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Space History in DC: White Roses for Explorers, Part 1

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Events of July 4, 2011

It was Independence Day in Washington, DC, and everyone was going to the National Mall. In addition to the ongoing Smithsonian Folklife Festival, there were special performances and celebrations, and there would be fireworks there that night. The concierge at the hotel where my father was staying advised not taking any Metro route that went through the city center, as all of the trains would be overcrowded.

So, after my father left to catch his flight back to New York, I decided it would be a good day to ride the Metro in the opposite direction and visit somewhere out of the city entirely. I'd planned on spending a day at Arlington National Cemetery at some point during my internship, so I figured today would be the perfect time.

I'd been to Arlington on my 8th grade trip, but we'd only been able to visit the Tomb of the Unknowns and President Kennedy's gravesite, because we'd been on a bus tour. This time, I wanted to go at my own pace, visiting several monuments I'd heard about that sounded interesting. In particular, if it was possible, I wanted to find the graves of some of the astronauts who are buried at Arlington and pay my respects.

Before I set out, I went to the supermarket near the dorm where I bought most of my food, because I'd seen them selling flowers there before. The only type of flowers they had more than one bouquet of that were all the same were white roses, so I bought two bouquets of ten white roses. The cashier gave me a few funny looks as he scanned them, so I put them into a National Archives shopping bag to avoid stares on the Metro. (I also made sure to pack two water bottles in the bag, because I was going to be walking a lot, and I knew how hot it was outside.)

On the avenue leading up to the cemetery itself from the Metro station, there are several statues. One of them, a monument to polar explorer and aviator Richard E. Byrd, had been commissioned by the National Geographic Society and featured a very dynamic statue of Admiral Byrd in his polar gear. I stopped to take some pictures and read the inscription. "On the bright globe, he carved his signature of courage."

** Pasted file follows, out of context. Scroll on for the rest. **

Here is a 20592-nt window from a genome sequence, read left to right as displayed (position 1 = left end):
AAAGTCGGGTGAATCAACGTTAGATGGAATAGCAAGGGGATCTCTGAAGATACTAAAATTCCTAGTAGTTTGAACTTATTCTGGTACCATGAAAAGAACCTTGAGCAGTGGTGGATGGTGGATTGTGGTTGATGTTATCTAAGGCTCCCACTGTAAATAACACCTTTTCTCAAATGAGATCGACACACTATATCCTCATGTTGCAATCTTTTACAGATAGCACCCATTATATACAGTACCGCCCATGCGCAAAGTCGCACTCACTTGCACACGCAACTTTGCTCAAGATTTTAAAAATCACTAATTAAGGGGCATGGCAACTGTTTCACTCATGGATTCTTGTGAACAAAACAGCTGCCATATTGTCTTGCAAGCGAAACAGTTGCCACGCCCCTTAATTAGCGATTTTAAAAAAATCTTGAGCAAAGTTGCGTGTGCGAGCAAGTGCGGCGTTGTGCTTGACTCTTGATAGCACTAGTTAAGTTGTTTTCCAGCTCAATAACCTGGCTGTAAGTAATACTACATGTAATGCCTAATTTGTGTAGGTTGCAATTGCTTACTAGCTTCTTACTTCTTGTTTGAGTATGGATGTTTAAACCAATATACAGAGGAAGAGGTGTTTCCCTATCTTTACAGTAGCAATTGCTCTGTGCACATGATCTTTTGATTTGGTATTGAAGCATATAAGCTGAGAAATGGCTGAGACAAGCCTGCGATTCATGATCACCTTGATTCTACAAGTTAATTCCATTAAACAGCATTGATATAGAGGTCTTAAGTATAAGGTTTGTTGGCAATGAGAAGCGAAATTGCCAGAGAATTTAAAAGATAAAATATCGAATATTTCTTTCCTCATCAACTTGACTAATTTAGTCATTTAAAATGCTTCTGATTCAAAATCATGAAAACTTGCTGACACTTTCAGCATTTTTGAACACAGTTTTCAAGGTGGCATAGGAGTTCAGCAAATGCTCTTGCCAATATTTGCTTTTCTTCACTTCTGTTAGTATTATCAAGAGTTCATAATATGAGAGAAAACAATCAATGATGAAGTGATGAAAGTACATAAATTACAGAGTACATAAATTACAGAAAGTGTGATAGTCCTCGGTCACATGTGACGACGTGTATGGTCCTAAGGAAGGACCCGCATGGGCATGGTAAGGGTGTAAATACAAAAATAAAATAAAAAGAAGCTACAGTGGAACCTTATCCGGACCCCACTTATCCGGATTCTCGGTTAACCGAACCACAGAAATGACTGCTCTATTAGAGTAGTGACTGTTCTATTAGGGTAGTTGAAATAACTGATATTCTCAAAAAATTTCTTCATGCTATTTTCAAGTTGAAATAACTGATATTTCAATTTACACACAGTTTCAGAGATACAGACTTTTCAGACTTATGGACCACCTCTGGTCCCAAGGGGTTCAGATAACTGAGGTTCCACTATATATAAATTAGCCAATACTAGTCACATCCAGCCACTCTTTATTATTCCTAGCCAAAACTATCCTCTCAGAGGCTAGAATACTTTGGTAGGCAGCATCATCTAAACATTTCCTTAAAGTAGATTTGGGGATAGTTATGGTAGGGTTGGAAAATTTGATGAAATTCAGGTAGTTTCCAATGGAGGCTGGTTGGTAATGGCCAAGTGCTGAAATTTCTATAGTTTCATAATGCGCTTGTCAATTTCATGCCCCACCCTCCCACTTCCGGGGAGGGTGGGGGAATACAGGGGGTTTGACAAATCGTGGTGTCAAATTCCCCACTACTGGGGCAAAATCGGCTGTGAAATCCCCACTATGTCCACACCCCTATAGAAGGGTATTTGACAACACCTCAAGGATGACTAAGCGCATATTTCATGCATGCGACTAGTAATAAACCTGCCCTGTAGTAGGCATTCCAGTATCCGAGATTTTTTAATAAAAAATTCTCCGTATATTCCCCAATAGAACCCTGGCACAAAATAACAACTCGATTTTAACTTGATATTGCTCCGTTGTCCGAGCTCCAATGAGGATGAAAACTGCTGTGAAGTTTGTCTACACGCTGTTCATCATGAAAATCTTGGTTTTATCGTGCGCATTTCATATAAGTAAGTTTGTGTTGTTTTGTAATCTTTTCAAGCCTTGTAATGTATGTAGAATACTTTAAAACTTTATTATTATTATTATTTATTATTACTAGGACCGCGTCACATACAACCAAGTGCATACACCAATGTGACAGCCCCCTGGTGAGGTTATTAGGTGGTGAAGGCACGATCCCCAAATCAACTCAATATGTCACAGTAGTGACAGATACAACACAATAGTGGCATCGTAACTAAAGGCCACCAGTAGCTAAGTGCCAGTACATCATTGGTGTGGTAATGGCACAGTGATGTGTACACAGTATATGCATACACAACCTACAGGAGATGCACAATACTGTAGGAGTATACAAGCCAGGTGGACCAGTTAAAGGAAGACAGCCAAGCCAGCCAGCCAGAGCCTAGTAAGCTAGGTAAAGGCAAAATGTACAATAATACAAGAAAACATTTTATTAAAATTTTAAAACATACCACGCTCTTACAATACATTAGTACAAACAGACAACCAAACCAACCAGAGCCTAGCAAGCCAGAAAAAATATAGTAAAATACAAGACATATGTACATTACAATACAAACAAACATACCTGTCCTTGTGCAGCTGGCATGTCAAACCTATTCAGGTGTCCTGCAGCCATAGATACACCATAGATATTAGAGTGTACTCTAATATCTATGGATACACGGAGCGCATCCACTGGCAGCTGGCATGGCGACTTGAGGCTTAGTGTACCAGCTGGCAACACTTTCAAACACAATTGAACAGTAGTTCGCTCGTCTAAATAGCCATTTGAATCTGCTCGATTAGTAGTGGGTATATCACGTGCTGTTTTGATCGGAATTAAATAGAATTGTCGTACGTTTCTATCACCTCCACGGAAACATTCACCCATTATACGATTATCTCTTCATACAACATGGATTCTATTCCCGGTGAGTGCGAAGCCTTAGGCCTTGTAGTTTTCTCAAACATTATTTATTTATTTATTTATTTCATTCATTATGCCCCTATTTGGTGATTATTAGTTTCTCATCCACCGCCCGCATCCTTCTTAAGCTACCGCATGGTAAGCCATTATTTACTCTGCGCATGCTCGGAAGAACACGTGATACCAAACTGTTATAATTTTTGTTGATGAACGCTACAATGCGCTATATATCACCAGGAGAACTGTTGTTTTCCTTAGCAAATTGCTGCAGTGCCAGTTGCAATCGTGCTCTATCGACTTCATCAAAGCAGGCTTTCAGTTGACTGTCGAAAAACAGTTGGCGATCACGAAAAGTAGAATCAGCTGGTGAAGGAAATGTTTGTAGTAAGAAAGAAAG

At the Visitor's Center, I picked up a free map of the cemetery that luckily included several listings of where the graves of famous people could be found, including one for "Exploration and Space." I borrowed a highlighter from the man behind the information desk and started making a plan. In addition to the astronauts, I also wanted to find the resting places of Admiral Byrd, Robert Peary and Matthew Henson, the leaders of the first expedition to the North Pole, and John Wesley Powell, the one-armed scientist and surveyor who first mapped the Colorado River and Grand Canyon.

Section 2 was only about three hundred meters from the Visitor's Center, and right by the path I could see the name "Richard E. Byrd" on one of the standard white marble headstones that most of the graves in the cemetery have. The grave of his son, also named Richard, was next to it. I left one of the roses and took a photograph.

I continued down Roosevelt Drive (most of the roads in the cemetery are named for generals or presidents) until I reached my next stop, Section 7A. I was surprised I'd found Byrd's grave so quickly, and since this was a smaller section, I hoped it might be just as easy to find the grave of Captain Michael Smith, the pilot of the Space Shuttle Challenger on its final flight.

It took me longer than I thought, because Smith's headstone was near the back of the section. I had a few false alarms when I spotted the name "Smith" on other headstones, but the first name turned out to be something else. However, while I was looking, I found another astronaut I hadn't even been looking for -- Stuart "Stu" Roosa, who orbited the moon on the Apollo 14 mission! (Is it disrespectful if I say that I thought it was really cool that he had a Saturn V moon rocket carved on his tombstone? Because it did look very cool.) After leaving Mr. Roosa a flower, I finally found Captain Smith's grave.

I felt a little bit awkward as I read the inscription looked at the astronaut wings carved on the headstone. I felt like I should say something, but I wasn't sure what. This man and his six crewmates had died seven years before I was even born. So I just left a rose and walked on.